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Navy to Equip Destroyers with Next-Gen Radar

by Kris Osborn on June 11, 2013


The U.S. Navy plans to outfit destroyers with a next-generation radar that is far more powerful in detecting and locating potential threats than the system on ships today, service officials said.

The Air and Missile Defense Radar, or AMDR, now in development and slated for integration on ships by 2016, is part of a series of technological upgrades in what the Navy calls Flight III modernization increments for its fleet of DDG 51 Arleigh Burke-class of destroyers. 

In radar terminology, a 15-decibel increase with AMDR translates into roughly 35 times more power and sensitivity compared to the existing AN/SPY-1D radar, according to Capt. Mark Vandroff, program manager for DDG-51 acquisition. While it is being engineered to conduct a range of multi-mission radar functions, the AMDR will primarily function as an anti-air and anti-ballistic missile detection system, he said.

“It is a major leap forward in radar technology,” Vandroff said in an interview with Military​.com.

The Navy has 62 destroyers, with four more being built and up to 10 new DDGs on order.

AMDR consists of S-band and X-band radars and a radar suite controller. Together, the technologies are able to scan, track and search the horizon and surrounding area for threats by sending an electromagnetic signal into the atmosphere, then analyzing the return signal of what it hits. The information can provide dimensions of a missile or other incoming threat by identifying its size, shape, location and trajectory.

Similar to its predecessor, the Aegis AN/SPY-1D radar, the AMDR includes a phased-array radar, Navy officials said. The S-band radar is engineered for long-range detection, whereas the X-band radar performs the over-the-horizon search capability, according to the service. “AMDR is really optimized for the anti-air and ballistic missile defense regimes but it is capable in the anti-surface and counter-battery,” Vandroff said.

Much like today’s AN/SPY-1D radar, the AMDR will be able to scan the surface as well, assisting with the fire-control technology needed to identify where an incoming threat can be intercepted, he said.

The AMDR radar is performing very well in its current technology development phase. However, the Navy is immersed in a series of technological adjustments, known as engineering change proposals, needed for the DDG-51s to accommodate the new radar, Vandroff said.

“In order for the ship to accommodate the AMDR radar, I would need more power and more cooling,” he said.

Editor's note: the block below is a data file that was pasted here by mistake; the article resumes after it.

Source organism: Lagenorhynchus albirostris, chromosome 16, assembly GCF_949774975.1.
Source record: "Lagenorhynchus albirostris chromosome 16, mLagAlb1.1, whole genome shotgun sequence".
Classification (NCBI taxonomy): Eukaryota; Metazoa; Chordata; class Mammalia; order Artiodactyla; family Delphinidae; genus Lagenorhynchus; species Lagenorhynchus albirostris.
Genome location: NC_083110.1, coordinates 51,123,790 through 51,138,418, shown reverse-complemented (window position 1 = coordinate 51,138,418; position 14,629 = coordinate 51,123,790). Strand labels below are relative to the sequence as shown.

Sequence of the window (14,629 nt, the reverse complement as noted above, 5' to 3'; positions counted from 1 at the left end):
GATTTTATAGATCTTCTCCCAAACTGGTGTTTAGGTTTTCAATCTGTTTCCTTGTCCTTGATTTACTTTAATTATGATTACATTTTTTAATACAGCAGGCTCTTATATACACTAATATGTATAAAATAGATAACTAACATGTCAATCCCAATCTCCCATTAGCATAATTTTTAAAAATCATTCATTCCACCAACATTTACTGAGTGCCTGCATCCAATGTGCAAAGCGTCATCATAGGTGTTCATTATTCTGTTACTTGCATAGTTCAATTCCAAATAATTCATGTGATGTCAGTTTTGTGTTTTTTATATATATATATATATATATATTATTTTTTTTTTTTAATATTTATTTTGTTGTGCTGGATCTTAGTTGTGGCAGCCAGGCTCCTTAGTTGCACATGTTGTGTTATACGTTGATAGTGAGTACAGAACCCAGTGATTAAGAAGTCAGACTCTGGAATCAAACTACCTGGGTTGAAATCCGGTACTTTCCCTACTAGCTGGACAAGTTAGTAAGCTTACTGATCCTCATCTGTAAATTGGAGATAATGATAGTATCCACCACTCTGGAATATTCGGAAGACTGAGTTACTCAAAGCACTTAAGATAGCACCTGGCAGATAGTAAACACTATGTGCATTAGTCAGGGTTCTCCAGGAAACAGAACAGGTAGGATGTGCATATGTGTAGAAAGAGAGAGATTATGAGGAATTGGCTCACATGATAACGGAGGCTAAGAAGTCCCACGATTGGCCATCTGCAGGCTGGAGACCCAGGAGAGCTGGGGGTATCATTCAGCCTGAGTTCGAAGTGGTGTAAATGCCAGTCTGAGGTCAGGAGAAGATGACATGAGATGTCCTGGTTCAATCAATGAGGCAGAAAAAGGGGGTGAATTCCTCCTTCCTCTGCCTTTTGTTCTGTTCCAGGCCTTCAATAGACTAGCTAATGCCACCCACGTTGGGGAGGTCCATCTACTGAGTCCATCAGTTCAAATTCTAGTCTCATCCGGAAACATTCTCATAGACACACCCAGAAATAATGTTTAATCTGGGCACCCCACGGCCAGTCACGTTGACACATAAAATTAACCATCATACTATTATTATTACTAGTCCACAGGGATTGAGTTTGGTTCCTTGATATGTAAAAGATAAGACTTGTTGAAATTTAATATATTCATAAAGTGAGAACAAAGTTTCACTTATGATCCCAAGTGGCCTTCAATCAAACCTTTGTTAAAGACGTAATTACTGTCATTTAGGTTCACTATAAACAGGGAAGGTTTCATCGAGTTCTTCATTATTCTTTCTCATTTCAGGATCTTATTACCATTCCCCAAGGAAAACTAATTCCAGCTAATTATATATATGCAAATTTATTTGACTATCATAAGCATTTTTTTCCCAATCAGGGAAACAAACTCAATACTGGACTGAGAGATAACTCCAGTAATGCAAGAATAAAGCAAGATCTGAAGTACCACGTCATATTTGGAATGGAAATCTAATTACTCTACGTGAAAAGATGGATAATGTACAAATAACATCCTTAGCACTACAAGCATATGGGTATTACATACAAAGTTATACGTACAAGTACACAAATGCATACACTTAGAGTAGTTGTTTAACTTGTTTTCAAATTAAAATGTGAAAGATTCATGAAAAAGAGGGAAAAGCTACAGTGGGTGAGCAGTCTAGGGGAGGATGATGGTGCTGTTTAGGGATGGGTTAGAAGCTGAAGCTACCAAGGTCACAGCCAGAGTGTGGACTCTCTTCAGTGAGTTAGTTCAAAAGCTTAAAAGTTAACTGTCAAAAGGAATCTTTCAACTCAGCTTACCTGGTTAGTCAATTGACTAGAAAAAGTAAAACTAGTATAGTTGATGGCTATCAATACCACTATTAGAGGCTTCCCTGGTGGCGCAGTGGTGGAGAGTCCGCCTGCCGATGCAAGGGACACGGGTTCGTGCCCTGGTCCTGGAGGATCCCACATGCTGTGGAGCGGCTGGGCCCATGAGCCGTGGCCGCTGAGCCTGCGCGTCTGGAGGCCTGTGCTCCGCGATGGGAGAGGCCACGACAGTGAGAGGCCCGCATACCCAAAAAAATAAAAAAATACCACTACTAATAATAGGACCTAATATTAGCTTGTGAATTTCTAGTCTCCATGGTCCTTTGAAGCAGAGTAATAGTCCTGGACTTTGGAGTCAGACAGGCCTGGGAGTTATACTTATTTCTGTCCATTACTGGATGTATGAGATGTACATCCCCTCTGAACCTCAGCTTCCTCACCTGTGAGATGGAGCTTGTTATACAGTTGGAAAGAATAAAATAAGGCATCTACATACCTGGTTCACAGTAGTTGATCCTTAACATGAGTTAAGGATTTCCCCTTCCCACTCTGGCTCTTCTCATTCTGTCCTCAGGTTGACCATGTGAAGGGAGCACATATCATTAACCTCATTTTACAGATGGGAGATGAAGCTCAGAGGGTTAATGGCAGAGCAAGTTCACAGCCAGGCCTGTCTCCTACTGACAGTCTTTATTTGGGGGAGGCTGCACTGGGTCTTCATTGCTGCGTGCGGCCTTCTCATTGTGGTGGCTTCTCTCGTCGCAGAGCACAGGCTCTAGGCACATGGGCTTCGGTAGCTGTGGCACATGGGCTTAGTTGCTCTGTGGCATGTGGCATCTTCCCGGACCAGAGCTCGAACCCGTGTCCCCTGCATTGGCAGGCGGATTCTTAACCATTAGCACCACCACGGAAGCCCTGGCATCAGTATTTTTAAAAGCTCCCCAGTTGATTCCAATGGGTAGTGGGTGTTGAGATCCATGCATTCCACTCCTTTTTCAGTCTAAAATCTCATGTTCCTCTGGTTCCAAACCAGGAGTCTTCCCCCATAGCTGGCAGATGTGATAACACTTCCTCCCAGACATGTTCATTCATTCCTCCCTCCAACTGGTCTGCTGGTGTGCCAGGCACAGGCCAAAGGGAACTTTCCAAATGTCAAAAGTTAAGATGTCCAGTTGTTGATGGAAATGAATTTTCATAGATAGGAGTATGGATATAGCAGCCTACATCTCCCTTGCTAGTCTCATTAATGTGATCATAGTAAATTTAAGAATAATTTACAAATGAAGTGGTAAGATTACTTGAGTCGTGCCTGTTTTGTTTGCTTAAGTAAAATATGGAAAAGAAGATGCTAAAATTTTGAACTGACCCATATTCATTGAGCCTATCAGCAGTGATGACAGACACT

In particular, the changes include upgrading the existing DDG 51’s 200-ton air conditioning plant to a 300-ton plant, Vandroff said. A ton of cooling is a standard unit of cooling indicating how much heat exchange is required to lower temperatures by one degree over a certain period of time, he said.

A 300-ton plant is undergoing qualification testing to ensure it’s ready for integration in a military and marine environment, Vandroff said. The testing designed to evaluate the equipment’s ability to survive a shock event, vibrations of being on a ship for years and electromagnetic interference from other rotating equipment, he said.

While Vandroff said he was confident in the development of the 300-ton AC plant, the current 200-ton AC plant has shown it can accept additional cooling capacity as well.

The engineering change will also boost the electrical capacity of the ship’s generator from three megawatts to four megawatts to fully support the power demands of the AMDR radar, he said.

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{ 29 comments… read them below or add one }

BlackOwl18E June 11, 2013 at 4:45 pm

Go Navy!


Big-Dean June 11, 2013 at 6:02 pm

That's the way you do it, take a proven platform, that can take a hit to the jaw and still fight, continually upgrade it, give it more capabilities as you go, and maintain them well, then you have an effective fighting force

I just hope Harpoon is a part of the flight III modernization increaments


yap June 11, 2013 at 10:50 pm

I imagine they're planning on having LRASM in the VLS tubes.


c2wc June 12, 2013 at 7:59 pm
c2wc June 12, 2013 at 8:00 pm
hibeam June 11, 2013 at 6:59 pm

Gotta love the Feds. Next Gen Radars on destroyers they can pull off. A camera on a pole near the border they can't make work.


Big-Dean June 11, 2013 at 8:17 pm

worse still, they say they build a fence but they didn't build a fence and they can even tell us how much is built


SJE June 12, 2013 at 1:06 pm

False equivalence. There are many in the USA who want a leaky border, but far fewer who want our ships sunk. There are also different technical issues: the border is thousands of miles long, and the number of border patrol employees is limited. A camera on a pole is useless unless you have the resources to monitor it and intercept people crossing the border.


USS ENTERPRISE June 12, 2013 at 3:48 pm

He was joking.


Blue June 11, 2013 at 8:37 pm

What are the health concerns associated with such a powerful radar?


78stonewobble June 15, 2013 at 5:52 am

I guess it's the infront of thats the problem.

I remember a story of a guy around here that accidentally put his hand infront of a radar. They were doing some testing and it was on.